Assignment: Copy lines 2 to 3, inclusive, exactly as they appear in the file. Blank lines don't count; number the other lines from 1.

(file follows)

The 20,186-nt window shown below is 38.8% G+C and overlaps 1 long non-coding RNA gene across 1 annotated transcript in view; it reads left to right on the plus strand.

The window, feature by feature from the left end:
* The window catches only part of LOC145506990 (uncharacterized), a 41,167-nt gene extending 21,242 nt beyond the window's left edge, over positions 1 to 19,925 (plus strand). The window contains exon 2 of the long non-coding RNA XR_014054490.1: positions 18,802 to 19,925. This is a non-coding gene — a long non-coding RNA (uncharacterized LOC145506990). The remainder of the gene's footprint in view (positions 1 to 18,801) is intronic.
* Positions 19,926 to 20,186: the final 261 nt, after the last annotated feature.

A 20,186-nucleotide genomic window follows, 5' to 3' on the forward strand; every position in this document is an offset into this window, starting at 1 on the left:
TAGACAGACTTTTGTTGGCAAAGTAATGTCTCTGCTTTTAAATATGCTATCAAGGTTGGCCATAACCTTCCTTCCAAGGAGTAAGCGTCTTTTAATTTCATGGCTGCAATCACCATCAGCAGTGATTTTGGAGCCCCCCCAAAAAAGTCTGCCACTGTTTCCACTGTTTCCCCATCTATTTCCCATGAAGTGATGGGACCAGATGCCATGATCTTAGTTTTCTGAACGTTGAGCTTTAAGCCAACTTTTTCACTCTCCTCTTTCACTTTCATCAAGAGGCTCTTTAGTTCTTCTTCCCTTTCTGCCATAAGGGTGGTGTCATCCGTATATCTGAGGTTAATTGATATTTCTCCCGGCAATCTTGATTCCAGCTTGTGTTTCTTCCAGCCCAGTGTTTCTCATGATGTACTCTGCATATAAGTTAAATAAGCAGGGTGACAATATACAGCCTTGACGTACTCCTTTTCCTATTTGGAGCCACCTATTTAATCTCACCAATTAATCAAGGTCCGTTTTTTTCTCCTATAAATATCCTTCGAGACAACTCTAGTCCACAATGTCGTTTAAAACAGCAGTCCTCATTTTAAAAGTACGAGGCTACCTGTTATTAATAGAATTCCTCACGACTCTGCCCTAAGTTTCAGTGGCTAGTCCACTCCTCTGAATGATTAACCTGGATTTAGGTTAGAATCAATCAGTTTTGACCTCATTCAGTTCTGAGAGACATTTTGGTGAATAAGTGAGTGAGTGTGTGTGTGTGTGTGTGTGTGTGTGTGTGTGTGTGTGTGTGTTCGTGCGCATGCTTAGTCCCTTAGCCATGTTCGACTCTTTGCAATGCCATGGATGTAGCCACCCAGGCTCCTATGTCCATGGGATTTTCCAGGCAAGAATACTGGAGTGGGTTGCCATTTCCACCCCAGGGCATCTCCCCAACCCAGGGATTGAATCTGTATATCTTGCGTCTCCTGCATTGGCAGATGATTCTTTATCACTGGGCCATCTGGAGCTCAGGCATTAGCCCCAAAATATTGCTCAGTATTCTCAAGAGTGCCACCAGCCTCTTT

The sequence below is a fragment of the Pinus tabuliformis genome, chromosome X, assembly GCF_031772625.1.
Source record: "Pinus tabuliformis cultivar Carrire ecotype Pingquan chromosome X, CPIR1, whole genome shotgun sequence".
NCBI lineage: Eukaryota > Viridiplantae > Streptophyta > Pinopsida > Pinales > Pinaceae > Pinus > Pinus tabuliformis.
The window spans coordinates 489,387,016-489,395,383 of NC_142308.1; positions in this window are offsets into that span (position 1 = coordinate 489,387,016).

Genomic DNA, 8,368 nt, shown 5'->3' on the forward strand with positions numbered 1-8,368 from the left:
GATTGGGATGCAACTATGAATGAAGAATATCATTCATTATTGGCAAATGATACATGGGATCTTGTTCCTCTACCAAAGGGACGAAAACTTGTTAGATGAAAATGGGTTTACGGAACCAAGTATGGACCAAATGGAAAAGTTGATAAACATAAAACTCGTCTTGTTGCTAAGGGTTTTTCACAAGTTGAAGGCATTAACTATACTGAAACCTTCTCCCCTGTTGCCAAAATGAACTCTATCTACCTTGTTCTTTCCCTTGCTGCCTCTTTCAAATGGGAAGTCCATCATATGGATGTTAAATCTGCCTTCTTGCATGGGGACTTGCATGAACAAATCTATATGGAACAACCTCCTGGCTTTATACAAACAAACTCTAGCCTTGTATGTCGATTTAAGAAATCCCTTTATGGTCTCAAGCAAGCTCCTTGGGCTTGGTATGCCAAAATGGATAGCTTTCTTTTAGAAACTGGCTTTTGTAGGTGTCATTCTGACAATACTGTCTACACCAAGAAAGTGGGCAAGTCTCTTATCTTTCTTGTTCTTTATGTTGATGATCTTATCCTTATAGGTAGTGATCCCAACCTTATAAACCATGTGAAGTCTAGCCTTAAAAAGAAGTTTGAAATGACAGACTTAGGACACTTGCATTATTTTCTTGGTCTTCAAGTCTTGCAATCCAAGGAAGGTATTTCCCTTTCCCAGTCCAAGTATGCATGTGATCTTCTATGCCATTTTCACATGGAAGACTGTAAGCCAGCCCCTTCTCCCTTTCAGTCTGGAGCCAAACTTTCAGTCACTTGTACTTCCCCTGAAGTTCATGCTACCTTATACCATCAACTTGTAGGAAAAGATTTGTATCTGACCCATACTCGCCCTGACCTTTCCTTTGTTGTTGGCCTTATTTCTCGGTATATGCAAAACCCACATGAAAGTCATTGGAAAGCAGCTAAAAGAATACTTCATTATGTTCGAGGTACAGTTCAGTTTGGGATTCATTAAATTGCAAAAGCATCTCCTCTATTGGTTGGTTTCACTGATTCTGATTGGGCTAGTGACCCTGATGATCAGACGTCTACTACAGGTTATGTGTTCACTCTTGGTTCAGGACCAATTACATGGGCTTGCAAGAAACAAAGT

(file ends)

The window, feature by feature from the left end:
* The window catches only part of LOC145506990 (uncharacterized), a 41,167-nt gene extending 21,242 nt beyond the window's left edge, over positions 1 to 19,925 (plus strand). The window contains exon 2 of the long non-coding RNA XR_014054490.1: positions 18,802 to 19,925. This is a non-coding gene — a long non-coding RNA (uncharacterized LOC145506990). The remainder of the gene's footprint in view (positions 1 to 18,801) is intronic.